How do I use this practice to continue growing?  How do I connect this practice to my life experiences?  Last night I watch the process.

Wednesday writers, a writing group I began a couple years ago, now has a name and facebook page.    What was first just my  need to continue a practice with others now offers structure… a time to check in,  a specific way of choosing topics and a closing that includes intention setting.   We come for different reasons on any given Wednesday.  It might be for community, writing practice or accountability or something we can’t even name.  Some members move on and new ones join.  Venues change.  We’ve been at the church and the neighborhood library and now we move week-to-week to different members’ homes.  It’s something more than maintenance.

Then before bed I write evening pages, three pages at the end of the day hoping to ease my restless sleep pattern.  And I wake this morning rested, with a slightly different perspective and an awareness of the positive power this practice has in my life.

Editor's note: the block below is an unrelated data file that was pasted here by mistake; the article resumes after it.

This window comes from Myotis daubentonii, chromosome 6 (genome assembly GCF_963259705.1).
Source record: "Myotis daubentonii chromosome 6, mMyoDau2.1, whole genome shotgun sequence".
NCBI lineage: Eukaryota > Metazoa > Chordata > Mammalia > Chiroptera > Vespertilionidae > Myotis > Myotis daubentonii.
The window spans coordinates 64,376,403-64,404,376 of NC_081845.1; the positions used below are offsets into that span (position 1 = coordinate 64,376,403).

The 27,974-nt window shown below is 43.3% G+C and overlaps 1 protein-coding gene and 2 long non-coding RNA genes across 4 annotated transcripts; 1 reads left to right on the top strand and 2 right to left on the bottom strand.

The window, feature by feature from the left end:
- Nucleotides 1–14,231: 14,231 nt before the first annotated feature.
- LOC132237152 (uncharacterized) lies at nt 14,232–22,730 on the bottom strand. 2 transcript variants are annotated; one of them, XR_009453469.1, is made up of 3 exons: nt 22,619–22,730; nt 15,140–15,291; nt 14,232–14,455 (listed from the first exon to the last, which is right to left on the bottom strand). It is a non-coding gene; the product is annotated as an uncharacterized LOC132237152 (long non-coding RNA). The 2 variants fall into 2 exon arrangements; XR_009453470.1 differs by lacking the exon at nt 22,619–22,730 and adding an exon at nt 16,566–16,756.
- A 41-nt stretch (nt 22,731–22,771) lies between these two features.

Writing topic:  Reflecting on our practices

The Rules of Engagement

Day 344…

The struggle shows up because she said she would write responses to visual art for a patriotic exhibit that will hang in remembrance of 9/11.   A month ago she viewed the inspiring artwork, but now without the images in front of her, all she is reacting to is war.   And she does not like war.

Her first drafts sound didactic; they lack spirit.  She wants to give up.

She calls her friend Lynn instead.  She worked with her in Alternative to Violence Workshops and walked with her and Sister Margaret during Desert Storm.  She needs to remember these experiences.

An hour and a half later, she feels refreshed, although not yet ready to return to her work.  Something else is stirring inside her.  Memories of personal conflict are making their appearances.

So much has been merely passive and /or aggressive reactions.  What are the rules for meaningful engagement?  She turns to her muse.